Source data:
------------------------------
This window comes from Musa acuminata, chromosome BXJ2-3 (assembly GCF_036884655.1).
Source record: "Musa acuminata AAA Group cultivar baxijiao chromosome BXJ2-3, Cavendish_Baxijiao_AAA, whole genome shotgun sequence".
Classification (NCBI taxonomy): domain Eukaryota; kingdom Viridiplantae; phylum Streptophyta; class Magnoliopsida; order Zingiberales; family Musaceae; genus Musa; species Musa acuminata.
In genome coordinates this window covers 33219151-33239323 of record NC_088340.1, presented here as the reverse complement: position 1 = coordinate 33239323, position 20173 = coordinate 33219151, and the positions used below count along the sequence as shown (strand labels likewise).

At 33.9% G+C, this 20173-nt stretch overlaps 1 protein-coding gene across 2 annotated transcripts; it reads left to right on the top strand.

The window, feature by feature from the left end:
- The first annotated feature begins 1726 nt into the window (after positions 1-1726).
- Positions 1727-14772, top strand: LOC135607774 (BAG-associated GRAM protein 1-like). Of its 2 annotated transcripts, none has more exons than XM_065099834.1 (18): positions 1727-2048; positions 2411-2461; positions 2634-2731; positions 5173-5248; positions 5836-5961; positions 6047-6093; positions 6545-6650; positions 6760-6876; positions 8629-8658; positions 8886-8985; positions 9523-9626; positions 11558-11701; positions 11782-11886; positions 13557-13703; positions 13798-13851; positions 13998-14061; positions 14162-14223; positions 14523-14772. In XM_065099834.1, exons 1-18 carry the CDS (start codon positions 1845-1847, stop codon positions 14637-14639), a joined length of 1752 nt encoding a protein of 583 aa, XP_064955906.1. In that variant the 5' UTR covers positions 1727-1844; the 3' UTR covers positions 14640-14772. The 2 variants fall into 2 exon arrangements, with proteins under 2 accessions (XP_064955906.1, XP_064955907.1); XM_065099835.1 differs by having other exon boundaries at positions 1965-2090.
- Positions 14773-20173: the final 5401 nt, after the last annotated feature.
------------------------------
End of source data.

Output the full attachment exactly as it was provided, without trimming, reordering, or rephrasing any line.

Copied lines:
This window comes from Musa acuminata, chromosome BXJ2-3 (assembly GCF_036884655.1).
Source record: "Musa acuminata AAA Group cultivar baxijiao chromosome BXJ2-3, Cavendish_Baxijiao_AAA, whole genome shotgun sequence".
Classification (NCBI taxonomy): domain Eukaryota; kingdom Viridiplantae; phylum Streptophyta; class Magnoliopsida; order Zingiberales; family Musaceae; genus Musa; species Musa acuminata.
In genome coordinates this window covers 33219151-33239323 of record NC_088340.1, presented here as the reverse complement: position 1 = coordinate 33239323, position 20173 = coordinate 33219151, and the positions used below count along the sequence as shown (strand labels likewise).

At 33.9% G+C, this 20173-nt stretch overlaps 1 protein-coding gene across 2 annotated transcripts; it reads left to right on the top strand.

The window, feature by feature from the left end:
- The first annotated feature begins 1726 nt into the window (after positions 1-1726).
- Positions 1727-14772, top strand: LOC135607774 (BAG-associated GRAM protein 1-like). Of its 2 annotated transcripts, none has more exons than XM_065099834.1 (18): positions 1727-2048; positions 2411-2461; positions 2634-2731; positions 5173-5248; positions 5836-5961; positions 6047-6093; positions 6545-6650; positions 6760-6876; positions 8629-8658; positions 8886-8985; positions 9523-9626; positions 11558-11701; positions 11782-11886; positions 13557-13703; positions 13798-13851; positions 13998-14061; positions 14162-14223; positions 14523-14772. In XM_065099834.1, exons 1-18 carry the CDS (start codon positions 1845-1847, stop codon positions 14637-14639), a joined length of 1752 nt encoding a protein of 583 aa, XP_064955906.1. In that variant the 5' UTR covers positions 1727-1844; the 3' UTR covers positions 14640-14772. The 2 variants fall into 2 exon arrangements, with proteins under 2 accessions (XP_064955906.1, XP_064955907.1); XM_065099835.1 differs by having other exon boundaries at positions 1965-2090.
- Positions 14773-20173: the final 5401 nt, after the last annotated feature.